You’ll be able to populate rich text fields in your emails, landing pages, and even your text-only emails—with tokens! And when you’re ready to build an event, you’ll only need to update the tokens at the program level. Very little editing in your actual assets will be needed, if at all.
If you’re setting up an event series that has the same content, title & presenters with just different dates and locations, one way to spend even less time during the build process is to setup a folder and house your tokens for the information that remains consistent across the different events there. Any program you build within this folder will inherit the tokens you designate at the folder level. So, all you have to change is the dates and locations in the local programs and you’re all set.
3) Advanced Features for Marketo Event Templates
If there is no lead retrieval device available at the event you are sponsoring, you’ll still be able to capture leads with a concierge form – an internal landing page that you can have leads fill out when you meet them at the event. The process is pretty straightforward:
- Build a form in Design Studio with the required fields needed to sync leads to your CRM.
- When it’s time to capture another lead, raise an incognito window on your tablet device and navigate to this internal landing page that houses this concierge form. If you have overarching scoring and interesting moments associated with web page visits, you’ll want to exclude the landing pages associated with the concierge pages from those smart campaigns.
- Redirect to the TY Page. Once your lead has filled out the form, they’ll be redirected to a TY page. Hidden somewhere on the page you’ll have a link that navigates to another internal landing page containing a second form that will auto-populate the email of the lead that was just captured. The second form you create (doing this in Design Studio is recommended) can have even more fields for your onsite reps to further qualify the lead – notes, product interest, preferred follow-up method, date of follow-up, etc. Even though this is still incognito, the email address of the lead will populate.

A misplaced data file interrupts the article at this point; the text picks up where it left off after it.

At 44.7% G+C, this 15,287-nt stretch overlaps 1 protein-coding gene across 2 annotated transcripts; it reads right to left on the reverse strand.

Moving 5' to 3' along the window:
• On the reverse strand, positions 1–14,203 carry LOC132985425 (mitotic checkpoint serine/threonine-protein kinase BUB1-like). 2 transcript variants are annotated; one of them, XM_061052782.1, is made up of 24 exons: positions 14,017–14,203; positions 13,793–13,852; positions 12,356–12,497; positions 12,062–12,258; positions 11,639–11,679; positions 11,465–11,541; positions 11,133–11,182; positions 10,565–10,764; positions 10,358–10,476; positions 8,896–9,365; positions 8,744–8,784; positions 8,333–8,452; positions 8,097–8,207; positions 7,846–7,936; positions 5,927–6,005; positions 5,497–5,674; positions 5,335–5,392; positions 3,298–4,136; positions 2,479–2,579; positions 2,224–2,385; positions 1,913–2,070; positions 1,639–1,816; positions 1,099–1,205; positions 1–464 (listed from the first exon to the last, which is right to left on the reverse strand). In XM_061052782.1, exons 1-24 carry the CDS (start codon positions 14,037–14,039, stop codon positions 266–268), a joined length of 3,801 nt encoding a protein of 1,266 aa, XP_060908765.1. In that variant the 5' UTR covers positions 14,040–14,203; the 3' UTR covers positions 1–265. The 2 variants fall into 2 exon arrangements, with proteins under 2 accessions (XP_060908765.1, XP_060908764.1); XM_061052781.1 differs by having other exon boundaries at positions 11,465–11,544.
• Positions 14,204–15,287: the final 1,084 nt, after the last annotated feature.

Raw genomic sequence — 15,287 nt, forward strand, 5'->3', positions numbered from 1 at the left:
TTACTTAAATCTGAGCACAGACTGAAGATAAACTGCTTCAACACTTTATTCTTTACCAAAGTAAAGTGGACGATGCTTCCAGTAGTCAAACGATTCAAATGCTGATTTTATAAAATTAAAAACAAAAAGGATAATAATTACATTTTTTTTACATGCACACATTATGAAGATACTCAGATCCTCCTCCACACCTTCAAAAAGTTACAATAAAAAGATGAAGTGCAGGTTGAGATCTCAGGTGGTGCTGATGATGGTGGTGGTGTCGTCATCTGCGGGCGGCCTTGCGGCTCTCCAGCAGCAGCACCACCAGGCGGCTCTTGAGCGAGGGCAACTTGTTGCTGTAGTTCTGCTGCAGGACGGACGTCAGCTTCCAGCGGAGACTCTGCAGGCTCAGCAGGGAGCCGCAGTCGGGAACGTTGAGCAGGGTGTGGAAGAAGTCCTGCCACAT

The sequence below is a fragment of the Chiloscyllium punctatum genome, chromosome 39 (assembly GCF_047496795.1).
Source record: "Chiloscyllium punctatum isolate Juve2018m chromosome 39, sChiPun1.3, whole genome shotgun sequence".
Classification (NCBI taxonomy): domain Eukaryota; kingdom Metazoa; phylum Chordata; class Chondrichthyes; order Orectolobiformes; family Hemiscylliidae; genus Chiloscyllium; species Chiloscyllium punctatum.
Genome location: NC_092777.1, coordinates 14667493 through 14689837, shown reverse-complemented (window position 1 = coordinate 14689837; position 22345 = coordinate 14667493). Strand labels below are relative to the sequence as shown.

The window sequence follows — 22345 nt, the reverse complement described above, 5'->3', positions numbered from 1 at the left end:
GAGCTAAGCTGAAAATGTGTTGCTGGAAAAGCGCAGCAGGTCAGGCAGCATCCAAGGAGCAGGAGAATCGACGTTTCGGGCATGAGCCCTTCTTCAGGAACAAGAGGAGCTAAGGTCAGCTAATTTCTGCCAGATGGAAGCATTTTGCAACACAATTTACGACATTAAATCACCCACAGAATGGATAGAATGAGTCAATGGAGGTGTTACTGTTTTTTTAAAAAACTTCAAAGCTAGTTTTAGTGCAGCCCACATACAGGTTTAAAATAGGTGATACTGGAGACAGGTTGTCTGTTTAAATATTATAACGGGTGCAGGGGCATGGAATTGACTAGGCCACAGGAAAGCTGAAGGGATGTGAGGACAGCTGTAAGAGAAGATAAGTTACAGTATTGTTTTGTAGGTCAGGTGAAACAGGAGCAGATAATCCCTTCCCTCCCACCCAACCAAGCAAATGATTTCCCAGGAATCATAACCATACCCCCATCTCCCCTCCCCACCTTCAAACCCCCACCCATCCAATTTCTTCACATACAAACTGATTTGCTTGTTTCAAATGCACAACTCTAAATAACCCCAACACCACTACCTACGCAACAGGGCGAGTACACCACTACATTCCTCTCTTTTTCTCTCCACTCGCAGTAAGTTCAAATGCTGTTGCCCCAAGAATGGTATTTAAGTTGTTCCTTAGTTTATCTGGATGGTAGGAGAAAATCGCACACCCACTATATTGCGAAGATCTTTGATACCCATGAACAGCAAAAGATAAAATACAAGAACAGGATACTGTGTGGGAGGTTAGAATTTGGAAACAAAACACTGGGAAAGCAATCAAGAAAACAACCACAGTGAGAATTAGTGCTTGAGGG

During show emails, reminders, promos
Another advanced feature you can implement in your Marketo event template is during show email communications. You can set up emails ahead of time (all using tokens, of course) to deploy on a certain day and time to an audience that you’ll define with a static list. For shows where you don’t have lead retrieval and you’ve used a concierge form (see above) then this process is super simple – the leads you’ve collected thus far are already in your instance! If you have a lead retrieval device, this requires you upload that list of leads to your instance, or have an API call to populate your static lists for any during show email communications.
API call on lead retrieval
If the vendor or partner for an event is controlling the registration and attendance tracking and they have the ability to pass the leads to your instance via API, you can easily setup a smart campaign to receive those leads and route them accordingly within your event program. You’ll want to have a smart campaign listening for an API call and then you can add them to your attended static list for the program, or any other pertinent lists for your defined experience.
4) Test, Test, TEST!
The goal with any marketing campaign is to increase conversion, and event campaigns are no different. Ongoing testing of different elements that comprise your event experience is a critical step in continuing to improve your event marketing. Leads may react differently to different CTAs, so starting with the same button color as a high converting website asset and testing against that for your events is always a good idea. You can test other elements on landing pages, such as headline text, CTA text, form location – the list goes on. When you’ve decided on an A/B test, simply set up a random sample smart campaign to split up your audience, review the results and make the necessary changes that continue to improve the effectiveness of your event marketing.
You now have the necessary pieces to start the conversation with your team about building cloneable tokenized event programs! It will save you a significant amount of time, especially if a portion of your marketing strategy involves events.
What’s next after Event Program Templates? Stay tuned…
Keep an eye out for the Etumos Guide to Program Templates, due to come out in the next few weeks. In the guide, you’ll not only see event templates explained in further detail, but program templates for webinars, content, list imports, email cast, and much more. Leave a comment below if you have questions about the contents of this article, and as always feel free to contact Etumos if you’re looking for help setting up programs templates in your instance.
Did you miss our first Marketo program template post? Be sure to check out Nate’s instructions on how to build a Marketo WEBINAR Template that scales.